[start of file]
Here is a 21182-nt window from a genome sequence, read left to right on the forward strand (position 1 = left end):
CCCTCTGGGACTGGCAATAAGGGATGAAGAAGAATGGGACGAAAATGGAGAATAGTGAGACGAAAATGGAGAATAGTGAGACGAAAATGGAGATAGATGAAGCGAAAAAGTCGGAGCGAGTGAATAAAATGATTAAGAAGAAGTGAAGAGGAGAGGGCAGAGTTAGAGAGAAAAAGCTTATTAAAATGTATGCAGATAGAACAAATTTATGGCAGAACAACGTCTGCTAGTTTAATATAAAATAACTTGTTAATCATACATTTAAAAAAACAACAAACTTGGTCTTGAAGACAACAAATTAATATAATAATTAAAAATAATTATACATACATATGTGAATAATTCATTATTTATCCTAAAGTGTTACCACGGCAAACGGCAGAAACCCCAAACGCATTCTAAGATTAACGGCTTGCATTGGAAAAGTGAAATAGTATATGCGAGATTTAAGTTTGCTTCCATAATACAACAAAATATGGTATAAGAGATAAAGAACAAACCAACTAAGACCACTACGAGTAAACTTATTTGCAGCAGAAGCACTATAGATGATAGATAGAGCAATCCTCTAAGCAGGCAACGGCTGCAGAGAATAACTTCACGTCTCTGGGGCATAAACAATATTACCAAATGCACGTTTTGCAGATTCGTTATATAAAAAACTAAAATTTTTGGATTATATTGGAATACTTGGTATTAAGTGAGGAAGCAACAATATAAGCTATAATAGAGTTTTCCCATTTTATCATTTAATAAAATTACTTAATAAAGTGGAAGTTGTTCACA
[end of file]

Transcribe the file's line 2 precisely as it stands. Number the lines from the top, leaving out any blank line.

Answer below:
CCCTCTGGGACTGGCAATAAGGGATGAAGAAGAATGGGACGAAAATGGAGAATAGTGAGACGAAAATGGAGAATAGTGAGACGAAAATGGAGATAGATGAAGCGAAAAAGTCGGAGCGAGTGAATAAAATGATTAAGAAGAAGTGAAGAGGAGAGGGCAGAGTTAGAGAGAAAAAGCTTATTAAAATGTATGCAGATAGAACAAATTTATGGCAGAACAACGTCTGCTAGTTTAATATAAAATAACTTGTTAATCATACATTTAAAAAAACAACAAACTTGGTCTTGAAGACAACAAATTAATATAATAATTAAAAATAATTATACATACATATGTGAATAATTCATTATTTATCCTAAAGTGTTACCACGGCAAACGGCAGAAACCCCAAACGCATTCTAAGATTAACGGCTTGCATTGGAAAAGTGAAATAGTATATGCGAGATTTAAGTTTGCTTCCATAATACAACAAAATATGGTATAAGAGATAAAGAACAAACCAACTAAGACCACTACGAGTAAACTTATTTGCAGCAGAAGCACTATAGATGATAGATAGAGCAATCCTCTAAGCAGGCAACGGCTGCAGAGAATAACTTCACGTCTCTGGGGCATAAACAATATTACCAAATGCACGTTTTGCAGATTCGTTATATAAAAAACTAAAATTTTTGGATTATATTGGAATACTTGGTATTAAGTGAGGAAGCAACAATATAAGCTATAATAGAGTTTTCCCATTTTATCATTTAATAAAATTACTTAATAAAGTGGAAGTTGTTCACA